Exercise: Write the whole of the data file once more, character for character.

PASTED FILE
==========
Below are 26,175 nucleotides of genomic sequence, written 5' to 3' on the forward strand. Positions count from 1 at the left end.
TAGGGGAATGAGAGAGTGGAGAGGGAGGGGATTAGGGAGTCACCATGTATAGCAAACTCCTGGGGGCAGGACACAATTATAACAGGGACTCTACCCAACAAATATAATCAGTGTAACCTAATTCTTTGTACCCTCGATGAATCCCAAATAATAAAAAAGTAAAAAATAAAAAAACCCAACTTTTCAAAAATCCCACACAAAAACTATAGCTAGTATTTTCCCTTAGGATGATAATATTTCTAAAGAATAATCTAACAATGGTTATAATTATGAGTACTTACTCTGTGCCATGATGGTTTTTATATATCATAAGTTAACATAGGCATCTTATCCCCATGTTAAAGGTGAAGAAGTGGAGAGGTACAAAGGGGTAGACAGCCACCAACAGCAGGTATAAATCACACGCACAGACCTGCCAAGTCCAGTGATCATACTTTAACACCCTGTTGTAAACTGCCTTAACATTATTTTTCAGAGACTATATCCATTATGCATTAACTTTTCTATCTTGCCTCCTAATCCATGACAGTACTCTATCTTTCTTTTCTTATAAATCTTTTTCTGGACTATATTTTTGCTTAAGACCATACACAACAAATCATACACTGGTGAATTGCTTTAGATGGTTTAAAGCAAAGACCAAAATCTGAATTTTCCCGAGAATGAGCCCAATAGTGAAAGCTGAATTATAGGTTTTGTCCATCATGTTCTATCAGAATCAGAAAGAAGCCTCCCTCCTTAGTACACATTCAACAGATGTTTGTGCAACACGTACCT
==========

Below are 26,175 nucleotides of genomic sequence, written 5' to 3' on the forward strand. Positions count from 1 at the left end.
TAGGGGAATGAGAGAGTGGAGAGGGAGGGGATTAGGGAGTCACCATGTATAGCAAACTCCTGGGGGCAGGACACAATTATAACAGGGACTCTACCCAACAAATATAATCAGTGTAACCTAATTCTTTGTACCCTCGATGAATCCCAAATAATAAAAAAGTAAAAAATAAAAAAACCCAACTTTTCAAAAATCCCACACAAAAACTATAGCTAGTATTTTCCCTTAGGATGATAATATTTCTAAAGAATAATCTAACAATGGTTATAATTATGAGTACTTACTCTGTGCCATGATGGTTTTTATATATCATAAGTTAACATAGGCATCTTATCCCCATGTTAAAGGTGAAGAAGTGGAGAGGTACAAAGGGGTAGACAGCCACCAACAGCAGGTATAAATCACACGCACAGACCTGCCAAGTCCAGTGATCATACTTTAACACCCTGTTGTAAACTGCCTTAACATTATTTTTCAGAGACTATATCCATTATGCATTAACTTTTCTATCTTGCCTCCTAATCCATGACAGTACTCTATCTTTCTTTTCTTATAAATCTTTTTCTGGACTATATTTTTGCTTAAGACCATACACAACAAATCATACACTGGTGAATTGCTTTAGATGGTTTAAAGCAAAGACCAAAATCTGAATTTTCCCGAGAATGAGCCCAATAGTGAAAGCTGAATTATAGGTTTTGTCCATCATGTTCTATCAGAATCAGAAAGAAGCCTCCCTCCTTAGTACACATTCAACAGATGTTTGTGCAACACGTACCT